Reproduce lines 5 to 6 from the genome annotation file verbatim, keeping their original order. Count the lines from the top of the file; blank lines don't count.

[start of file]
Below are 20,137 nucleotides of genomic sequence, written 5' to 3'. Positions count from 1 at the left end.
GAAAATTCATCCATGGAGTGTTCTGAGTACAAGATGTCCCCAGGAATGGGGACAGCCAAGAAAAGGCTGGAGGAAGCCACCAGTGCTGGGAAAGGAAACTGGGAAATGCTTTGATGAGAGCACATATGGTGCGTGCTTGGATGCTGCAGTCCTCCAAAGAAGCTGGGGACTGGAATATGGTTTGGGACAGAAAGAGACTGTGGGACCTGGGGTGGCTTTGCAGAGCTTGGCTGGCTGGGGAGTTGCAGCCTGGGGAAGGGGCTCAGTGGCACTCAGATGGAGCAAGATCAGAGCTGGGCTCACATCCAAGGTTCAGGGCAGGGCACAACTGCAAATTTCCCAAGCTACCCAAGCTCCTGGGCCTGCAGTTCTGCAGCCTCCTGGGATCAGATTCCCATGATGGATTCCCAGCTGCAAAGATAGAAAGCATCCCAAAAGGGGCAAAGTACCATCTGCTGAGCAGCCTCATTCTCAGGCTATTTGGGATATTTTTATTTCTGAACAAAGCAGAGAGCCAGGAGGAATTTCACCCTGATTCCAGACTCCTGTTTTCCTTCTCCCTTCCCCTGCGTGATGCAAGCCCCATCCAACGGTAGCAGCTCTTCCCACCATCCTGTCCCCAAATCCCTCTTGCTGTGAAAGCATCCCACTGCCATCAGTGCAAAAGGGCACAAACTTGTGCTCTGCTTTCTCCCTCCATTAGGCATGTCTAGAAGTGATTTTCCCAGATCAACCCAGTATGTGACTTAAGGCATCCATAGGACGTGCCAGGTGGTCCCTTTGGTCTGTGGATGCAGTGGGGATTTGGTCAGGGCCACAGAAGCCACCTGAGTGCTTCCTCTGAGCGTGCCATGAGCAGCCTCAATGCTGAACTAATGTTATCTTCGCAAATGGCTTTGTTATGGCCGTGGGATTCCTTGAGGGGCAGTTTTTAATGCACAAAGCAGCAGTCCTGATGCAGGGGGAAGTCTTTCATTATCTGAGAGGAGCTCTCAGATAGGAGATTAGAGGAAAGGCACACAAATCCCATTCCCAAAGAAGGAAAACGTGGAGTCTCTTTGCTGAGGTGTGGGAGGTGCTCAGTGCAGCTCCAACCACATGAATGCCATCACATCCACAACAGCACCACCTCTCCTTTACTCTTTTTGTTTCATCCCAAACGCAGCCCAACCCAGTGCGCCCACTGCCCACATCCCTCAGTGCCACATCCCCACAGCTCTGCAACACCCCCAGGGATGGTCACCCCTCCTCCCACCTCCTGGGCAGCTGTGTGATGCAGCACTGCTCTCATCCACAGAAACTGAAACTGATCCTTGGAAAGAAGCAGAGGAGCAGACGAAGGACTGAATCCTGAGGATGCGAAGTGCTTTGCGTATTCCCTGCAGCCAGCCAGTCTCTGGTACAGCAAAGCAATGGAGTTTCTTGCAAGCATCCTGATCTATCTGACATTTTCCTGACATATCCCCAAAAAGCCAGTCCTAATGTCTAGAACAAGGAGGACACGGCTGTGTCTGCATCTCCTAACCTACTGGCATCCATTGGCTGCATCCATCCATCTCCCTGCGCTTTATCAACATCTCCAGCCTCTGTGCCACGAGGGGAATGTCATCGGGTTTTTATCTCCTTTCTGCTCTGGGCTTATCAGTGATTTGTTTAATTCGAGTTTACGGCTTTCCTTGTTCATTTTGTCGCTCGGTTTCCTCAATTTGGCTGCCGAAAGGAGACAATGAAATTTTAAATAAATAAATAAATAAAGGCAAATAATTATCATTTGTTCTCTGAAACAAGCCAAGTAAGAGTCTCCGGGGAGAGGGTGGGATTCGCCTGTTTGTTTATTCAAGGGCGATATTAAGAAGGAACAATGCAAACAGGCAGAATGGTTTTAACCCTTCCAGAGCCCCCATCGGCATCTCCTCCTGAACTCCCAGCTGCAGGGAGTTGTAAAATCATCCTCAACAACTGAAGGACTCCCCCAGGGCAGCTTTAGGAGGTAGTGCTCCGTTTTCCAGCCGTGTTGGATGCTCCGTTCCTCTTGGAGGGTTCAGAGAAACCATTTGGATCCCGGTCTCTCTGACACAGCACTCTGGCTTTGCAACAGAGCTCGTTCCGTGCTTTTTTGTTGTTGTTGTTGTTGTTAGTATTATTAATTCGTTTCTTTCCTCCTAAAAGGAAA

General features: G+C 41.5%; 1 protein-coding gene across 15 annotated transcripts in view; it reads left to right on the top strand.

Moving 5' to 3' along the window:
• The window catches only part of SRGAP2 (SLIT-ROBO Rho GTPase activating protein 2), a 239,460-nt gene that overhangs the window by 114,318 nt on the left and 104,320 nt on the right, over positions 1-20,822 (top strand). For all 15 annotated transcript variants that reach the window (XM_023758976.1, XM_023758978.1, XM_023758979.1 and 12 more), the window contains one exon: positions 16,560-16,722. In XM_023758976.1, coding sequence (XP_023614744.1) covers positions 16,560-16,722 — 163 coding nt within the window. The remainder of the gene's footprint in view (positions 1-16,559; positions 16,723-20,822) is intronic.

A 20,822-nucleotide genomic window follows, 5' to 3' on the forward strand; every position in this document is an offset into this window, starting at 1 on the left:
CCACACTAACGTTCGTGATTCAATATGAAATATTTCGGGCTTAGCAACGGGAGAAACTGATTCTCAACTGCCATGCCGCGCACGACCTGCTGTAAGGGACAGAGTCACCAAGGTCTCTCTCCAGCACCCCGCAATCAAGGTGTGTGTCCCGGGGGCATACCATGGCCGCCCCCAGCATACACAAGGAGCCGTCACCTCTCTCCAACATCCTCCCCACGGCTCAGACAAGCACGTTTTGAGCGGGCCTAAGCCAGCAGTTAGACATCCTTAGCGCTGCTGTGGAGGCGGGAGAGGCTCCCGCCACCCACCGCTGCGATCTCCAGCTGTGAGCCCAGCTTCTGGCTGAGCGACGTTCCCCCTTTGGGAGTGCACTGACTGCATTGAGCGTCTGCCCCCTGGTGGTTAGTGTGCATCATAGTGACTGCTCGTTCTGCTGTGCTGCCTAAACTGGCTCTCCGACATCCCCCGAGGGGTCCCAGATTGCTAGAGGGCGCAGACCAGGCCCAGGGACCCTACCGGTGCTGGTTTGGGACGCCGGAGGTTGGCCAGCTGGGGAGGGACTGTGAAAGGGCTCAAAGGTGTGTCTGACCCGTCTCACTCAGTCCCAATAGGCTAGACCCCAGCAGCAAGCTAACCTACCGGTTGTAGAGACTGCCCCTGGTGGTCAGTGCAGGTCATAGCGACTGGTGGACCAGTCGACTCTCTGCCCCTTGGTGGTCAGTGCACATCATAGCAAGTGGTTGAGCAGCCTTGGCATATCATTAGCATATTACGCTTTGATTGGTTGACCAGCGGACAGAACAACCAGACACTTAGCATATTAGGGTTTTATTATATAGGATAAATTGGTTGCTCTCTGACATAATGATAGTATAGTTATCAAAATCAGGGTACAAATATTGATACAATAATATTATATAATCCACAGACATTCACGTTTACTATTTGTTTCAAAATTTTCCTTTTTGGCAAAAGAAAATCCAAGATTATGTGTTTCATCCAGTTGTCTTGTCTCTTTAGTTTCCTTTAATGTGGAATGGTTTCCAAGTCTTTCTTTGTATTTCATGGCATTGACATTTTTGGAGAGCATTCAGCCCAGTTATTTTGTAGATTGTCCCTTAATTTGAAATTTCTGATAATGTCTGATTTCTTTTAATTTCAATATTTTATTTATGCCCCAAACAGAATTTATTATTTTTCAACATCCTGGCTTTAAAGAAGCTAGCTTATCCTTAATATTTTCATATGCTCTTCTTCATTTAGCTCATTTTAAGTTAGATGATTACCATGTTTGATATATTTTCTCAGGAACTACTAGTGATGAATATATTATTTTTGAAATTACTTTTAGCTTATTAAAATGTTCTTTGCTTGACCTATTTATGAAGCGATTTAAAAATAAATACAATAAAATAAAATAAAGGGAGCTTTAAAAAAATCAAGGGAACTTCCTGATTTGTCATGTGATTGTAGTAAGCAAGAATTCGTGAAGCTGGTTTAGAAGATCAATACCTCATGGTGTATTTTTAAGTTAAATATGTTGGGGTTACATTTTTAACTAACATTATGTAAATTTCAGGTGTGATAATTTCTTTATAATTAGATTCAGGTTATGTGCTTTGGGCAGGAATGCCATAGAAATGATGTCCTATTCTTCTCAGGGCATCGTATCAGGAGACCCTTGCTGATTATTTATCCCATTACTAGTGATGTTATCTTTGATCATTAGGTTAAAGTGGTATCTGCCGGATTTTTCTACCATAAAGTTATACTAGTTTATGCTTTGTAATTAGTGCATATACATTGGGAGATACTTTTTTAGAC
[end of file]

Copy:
• The window catches only part of SRGAP2 (SLIT-ROBO Rho GTPase activating protein 2), a 239,460-nt gene that overhangs the window by 114,318 nt on the left and 104,320 nt on the right, over positions 1-20,822 (top strand). For all 15 annotated transcript variants that reach the window (XM_023758976.1, XM_023758978.1, XM_023758979.1 and 12 more), the window contains one exon: positions 16,560-16,722. In XM_023758976.1, coding sequence (XP_023614744.1) covers positions 16,560-16,722 — 163 coding nt within the window. The remainder of the gene's footprint in view (positions 1-16,559; positions 16,723-20,822) is intronic.

A 20,822-nucleotide genomic window follows, 5' to 3' on the forward strand; every position in this document is an offset into this window, starting at 1 on the left: